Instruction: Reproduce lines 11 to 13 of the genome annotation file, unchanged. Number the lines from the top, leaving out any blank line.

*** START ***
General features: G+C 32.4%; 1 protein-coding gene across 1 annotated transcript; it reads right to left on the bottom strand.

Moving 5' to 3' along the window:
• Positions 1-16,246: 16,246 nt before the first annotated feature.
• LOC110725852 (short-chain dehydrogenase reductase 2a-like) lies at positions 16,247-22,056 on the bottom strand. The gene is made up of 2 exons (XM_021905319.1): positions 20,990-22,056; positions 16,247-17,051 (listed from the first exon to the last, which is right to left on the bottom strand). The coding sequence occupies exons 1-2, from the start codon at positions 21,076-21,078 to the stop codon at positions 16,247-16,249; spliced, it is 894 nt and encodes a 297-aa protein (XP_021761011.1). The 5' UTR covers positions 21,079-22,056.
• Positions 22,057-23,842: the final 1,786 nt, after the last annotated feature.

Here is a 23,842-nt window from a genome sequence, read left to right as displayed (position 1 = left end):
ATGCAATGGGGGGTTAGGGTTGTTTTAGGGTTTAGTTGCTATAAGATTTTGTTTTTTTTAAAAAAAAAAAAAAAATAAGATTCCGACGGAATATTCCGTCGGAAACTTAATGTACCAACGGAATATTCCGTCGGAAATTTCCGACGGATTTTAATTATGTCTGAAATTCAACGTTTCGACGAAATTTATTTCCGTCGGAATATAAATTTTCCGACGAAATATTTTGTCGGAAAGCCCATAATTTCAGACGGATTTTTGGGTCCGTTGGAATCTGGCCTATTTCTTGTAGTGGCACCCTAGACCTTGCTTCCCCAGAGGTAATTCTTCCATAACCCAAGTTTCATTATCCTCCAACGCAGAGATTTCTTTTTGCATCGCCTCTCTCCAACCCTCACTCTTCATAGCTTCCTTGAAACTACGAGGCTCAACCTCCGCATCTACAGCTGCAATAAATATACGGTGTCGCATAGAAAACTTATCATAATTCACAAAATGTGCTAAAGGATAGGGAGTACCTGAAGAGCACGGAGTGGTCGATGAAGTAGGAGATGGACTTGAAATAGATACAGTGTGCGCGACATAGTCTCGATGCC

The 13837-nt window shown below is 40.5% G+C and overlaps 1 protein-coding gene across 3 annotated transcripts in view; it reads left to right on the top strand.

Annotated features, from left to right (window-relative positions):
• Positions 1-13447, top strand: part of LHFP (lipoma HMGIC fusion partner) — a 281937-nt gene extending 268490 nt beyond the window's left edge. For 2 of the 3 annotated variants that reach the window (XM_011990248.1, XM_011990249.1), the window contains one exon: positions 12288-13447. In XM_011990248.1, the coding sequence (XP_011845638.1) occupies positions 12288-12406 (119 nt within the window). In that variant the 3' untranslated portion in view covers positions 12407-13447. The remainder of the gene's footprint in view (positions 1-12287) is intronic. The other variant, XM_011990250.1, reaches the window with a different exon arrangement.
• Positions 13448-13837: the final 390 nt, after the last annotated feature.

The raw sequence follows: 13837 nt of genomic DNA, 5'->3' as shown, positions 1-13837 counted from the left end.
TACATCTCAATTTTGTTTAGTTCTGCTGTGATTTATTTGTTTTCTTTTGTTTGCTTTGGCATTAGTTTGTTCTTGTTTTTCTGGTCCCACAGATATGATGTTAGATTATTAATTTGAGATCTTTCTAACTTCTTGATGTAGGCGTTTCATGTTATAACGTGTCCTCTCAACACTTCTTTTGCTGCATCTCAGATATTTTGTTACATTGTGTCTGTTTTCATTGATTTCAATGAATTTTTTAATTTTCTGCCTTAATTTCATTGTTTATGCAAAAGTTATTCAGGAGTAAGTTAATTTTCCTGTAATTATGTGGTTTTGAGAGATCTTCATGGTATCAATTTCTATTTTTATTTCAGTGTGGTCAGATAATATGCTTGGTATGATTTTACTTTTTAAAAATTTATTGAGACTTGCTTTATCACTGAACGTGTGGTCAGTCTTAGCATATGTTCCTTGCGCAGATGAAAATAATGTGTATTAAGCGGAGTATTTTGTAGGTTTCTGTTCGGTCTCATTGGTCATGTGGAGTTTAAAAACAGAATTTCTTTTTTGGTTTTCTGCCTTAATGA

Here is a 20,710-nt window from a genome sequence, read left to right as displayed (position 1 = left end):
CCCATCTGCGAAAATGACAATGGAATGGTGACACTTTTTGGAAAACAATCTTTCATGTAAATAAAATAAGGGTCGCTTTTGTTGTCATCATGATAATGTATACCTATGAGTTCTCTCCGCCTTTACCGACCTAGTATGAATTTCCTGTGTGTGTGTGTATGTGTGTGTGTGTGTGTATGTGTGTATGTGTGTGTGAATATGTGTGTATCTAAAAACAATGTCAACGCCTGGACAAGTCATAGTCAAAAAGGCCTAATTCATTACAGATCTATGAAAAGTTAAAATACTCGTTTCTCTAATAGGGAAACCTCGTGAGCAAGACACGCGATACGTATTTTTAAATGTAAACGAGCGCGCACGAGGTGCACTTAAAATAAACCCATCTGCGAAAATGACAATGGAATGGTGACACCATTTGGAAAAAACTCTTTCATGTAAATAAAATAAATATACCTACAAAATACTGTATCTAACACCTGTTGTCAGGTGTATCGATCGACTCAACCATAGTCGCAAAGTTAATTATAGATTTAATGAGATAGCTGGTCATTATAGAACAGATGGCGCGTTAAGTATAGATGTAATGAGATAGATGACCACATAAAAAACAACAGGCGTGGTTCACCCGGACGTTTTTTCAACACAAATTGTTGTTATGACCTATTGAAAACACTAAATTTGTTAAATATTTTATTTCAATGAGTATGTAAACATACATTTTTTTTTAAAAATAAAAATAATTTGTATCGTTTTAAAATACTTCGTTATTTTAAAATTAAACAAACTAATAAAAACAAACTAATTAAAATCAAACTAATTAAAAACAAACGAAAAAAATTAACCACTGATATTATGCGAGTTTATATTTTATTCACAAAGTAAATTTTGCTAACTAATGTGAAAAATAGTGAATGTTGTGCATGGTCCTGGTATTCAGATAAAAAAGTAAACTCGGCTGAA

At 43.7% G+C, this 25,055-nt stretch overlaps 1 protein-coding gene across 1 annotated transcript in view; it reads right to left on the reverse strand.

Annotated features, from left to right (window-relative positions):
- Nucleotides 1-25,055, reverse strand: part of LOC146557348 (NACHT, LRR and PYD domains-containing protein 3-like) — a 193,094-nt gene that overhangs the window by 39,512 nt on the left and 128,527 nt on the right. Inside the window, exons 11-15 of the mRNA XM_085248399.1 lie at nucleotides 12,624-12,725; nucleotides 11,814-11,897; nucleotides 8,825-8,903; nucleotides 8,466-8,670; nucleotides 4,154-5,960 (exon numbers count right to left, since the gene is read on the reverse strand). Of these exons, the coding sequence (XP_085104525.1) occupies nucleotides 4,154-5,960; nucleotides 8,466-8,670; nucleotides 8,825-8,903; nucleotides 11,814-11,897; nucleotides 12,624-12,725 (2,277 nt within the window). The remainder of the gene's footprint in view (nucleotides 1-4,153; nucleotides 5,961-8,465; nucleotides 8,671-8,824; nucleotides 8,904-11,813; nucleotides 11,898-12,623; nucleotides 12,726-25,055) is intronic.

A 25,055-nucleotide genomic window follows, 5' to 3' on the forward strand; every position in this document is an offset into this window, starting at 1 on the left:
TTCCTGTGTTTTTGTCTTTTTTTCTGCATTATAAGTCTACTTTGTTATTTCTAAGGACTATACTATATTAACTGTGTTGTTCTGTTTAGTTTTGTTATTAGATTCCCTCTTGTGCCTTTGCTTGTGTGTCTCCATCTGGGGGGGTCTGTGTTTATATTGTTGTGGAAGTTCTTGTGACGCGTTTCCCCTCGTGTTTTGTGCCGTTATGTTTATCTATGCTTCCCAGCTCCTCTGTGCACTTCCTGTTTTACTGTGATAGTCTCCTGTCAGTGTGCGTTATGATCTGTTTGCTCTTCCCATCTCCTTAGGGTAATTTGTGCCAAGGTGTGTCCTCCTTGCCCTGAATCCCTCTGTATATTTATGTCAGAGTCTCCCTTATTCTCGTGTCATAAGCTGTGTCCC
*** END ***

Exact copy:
• Positions 13448-13837: the final 390 nt, after the last annotated feature.

The raw sequence follows: 13837 nt of genomic DNA, 5'->3' as shown, positions 1-13837 counted from the left end.
TACATCTCAATTTTGTTTAGTTCTGCTGTGATTTATTTGTTTTCTTTTGTTTGCTTTGGCATTAGTTTGTTCTTGTTTTTCTGGTCCCACAGATATGATGTTAGATTATTAATTTGAGATCTTTCTAACTTCTTGATGTAGGCGTTTCATGTTATAACGTGTCCTCTCAACACTTCTTTTGCTGCATCTCAGATATTTTGTTACATTGTGTCTGTTTTCATTGATTTCAATGAATTTTTTAATTTTCTGCCTTAATTTCATTGTTTATGCAAAAGTTATTCAGGAGTAAGTTAATTTTCCTGTAATTATGTGGTTTTGAGAGATCTTCATGGTATCAATTTCTATTTTTATTTCAGTGTGGTCAGATAATATGCTTGGTATGATTTTACTTTTTAAAAATTTATTGAGACTTGCTTTATCACTGAACGTGTGGTCAGTCTTAGCATATGTTCCTTGCGCAGATGAAAATAATGTGTATTAAGCGGAGTATTTTGTAGGTTTCTGTTCGGTCTCATTGGTCATGTGGAGTTTAAAAACAGAATTTCTTTTTTGGTTTTCTGCCTTAATGA